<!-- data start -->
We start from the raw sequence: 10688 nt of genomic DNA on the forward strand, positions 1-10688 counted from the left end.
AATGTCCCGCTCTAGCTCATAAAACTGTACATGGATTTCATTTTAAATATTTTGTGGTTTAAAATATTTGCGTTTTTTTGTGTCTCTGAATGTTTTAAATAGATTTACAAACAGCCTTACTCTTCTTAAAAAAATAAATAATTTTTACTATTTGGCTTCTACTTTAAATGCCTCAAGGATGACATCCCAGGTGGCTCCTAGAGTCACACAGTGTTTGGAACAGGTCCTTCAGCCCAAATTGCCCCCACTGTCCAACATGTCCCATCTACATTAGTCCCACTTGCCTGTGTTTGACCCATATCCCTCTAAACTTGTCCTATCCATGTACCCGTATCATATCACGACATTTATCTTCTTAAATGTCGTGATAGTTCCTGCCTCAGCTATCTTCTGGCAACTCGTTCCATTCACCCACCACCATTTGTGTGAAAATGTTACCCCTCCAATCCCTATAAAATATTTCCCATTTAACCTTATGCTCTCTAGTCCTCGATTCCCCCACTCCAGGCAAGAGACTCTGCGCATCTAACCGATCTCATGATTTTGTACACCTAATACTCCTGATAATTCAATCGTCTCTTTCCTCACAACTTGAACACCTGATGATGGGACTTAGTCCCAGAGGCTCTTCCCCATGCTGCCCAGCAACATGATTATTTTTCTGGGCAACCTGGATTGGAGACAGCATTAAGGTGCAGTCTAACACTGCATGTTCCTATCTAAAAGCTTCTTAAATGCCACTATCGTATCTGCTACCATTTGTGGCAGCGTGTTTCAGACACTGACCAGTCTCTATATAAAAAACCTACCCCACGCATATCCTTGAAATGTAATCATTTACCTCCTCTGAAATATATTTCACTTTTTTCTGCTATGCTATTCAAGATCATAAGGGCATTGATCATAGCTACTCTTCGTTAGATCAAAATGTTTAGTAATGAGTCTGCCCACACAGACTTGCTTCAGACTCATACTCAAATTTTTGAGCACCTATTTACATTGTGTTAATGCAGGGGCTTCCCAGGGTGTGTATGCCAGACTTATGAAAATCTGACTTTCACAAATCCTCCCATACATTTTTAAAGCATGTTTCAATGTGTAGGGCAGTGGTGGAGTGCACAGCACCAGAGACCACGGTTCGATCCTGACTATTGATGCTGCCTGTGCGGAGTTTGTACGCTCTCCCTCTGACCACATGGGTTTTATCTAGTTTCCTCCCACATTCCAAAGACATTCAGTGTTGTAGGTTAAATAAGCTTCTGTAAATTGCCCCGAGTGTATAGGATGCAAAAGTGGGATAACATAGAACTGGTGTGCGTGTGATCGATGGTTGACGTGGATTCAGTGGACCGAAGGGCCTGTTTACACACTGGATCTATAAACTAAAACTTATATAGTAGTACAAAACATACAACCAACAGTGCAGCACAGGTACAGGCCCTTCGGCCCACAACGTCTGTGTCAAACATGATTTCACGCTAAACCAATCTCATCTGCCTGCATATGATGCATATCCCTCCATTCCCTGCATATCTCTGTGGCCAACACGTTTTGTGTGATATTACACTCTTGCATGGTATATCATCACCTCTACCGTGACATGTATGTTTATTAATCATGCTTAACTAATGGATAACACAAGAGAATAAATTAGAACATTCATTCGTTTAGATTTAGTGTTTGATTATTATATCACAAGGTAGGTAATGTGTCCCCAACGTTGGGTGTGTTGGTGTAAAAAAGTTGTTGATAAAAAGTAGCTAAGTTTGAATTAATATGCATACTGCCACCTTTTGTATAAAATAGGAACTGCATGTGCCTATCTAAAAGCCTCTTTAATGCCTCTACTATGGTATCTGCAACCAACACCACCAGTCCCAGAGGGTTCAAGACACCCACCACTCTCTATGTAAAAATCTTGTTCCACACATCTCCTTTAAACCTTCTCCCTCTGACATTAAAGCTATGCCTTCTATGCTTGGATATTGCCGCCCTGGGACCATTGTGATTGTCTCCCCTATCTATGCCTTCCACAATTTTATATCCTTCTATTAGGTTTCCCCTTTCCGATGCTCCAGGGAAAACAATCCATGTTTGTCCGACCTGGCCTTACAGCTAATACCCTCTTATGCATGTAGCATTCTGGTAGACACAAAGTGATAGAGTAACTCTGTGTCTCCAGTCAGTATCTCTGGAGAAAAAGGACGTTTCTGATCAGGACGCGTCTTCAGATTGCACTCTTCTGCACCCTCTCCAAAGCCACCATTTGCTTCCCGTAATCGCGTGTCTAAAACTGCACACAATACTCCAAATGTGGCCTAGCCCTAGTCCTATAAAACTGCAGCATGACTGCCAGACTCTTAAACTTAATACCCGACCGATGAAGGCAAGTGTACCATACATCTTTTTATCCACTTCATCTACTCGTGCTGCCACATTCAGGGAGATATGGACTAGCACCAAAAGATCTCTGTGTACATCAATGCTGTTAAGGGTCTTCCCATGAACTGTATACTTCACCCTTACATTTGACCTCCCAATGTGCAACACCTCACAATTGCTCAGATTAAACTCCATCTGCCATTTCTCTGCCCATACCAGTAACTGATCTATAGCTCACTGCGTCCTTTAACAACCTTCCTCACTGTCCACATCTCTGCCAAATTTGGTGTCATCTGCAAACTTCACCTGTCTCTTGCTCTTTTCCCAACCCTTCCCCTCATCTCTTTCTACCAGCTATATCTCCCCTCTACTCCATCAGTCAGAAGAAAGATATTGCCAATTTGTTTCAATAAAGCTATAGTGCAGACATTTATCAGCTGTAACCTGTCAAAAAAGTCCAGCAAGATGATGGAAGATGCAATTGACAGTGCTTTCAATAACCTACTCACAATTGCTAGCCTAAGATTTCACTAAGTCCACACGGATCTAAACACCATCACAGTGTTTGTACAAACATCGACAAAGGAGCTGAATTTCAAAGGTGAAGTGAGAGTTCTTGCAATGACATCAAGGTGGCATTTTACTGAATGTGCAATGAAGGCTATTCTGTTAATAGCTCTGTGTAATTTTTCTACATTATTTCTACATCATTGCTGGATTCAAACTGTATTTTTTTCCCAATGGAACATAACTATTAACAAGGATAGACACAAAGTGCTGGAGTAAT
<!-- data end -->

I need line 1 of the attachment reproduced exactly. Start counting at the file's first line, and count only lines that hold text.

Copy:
We start from the raw sequence: 10688 nt of genomic DNA on the forward strand, positions 1-10688 counted from the left end.